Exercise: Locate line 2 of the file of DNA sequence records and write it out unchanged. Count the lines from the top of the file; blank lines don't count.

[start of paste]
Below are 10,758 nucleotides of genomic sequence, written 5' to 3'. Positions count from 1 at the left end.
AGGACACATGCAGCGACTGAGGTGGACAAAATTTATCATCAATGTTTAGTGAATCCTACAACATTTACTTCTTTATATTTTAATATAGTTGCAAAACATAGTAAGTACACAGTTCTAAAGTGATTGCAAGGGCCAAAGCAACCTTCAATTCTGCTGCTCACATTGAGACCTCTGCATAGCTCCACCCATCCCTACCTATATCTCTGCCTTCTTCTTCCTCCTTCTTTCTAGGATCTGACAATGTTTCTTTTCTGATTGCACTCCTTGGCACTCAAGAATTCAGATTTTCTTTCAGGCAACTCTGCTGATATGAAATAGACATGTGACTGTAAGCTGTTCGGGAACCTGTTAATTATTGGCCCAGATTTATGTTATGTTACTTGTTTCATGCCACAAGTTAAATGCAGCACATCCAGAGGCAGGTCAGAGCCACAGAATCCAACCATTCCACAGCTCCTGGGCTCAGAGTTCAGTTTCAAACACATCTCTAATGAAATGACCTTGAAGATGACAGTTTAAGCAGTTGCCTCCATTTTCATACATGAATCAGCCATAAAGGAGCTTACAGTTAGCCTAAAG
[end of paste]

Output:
AGGACACATGCAGCGACTGAGGTGGACAAAATTTATCATCAATGTTTAGTGAATCCTACAACATTTACTTCTTTATATTTTAATATAGTTGCAAAACATAGTAAGTACACAGTTCTAAAGTGATTGCAAGGGCCAAAGCAACCTTCAATTCTGCTGCTCACATTGAGACCTCTGCATAGCTCCACCCATCCCTACCTATATCTCTGCCTTCTTCTTCCTCCTTCTTTCTAGGATCTGACAATGTTTCTTTTCTGATTGCACTCCTTGGCACTCAAGAATTCAGATTTTCTTTCAGGCAACTCTGCTGATATGAAATAGACATGTGACTGTAAGCTGTTCGGGAACCTGTTAATTATTGGCCCAGATTTATGTTATGTTACTTGTTTCATGCCACAAGTTAAATGCAGCACATCCAGAGGCAGGTCAGAGCCACAGAATCCAACCATTCCACAGCTCCTGGGCTCAGAGTTCAGTTTCAAACACATCTCTAATGAAATGACCTTGAAGATGACAGTTTAAGCAGTTGCCTCCATTTTCATACATGAATCAGCCATAAAGGAGCTTACAGTTAGCCTAAAG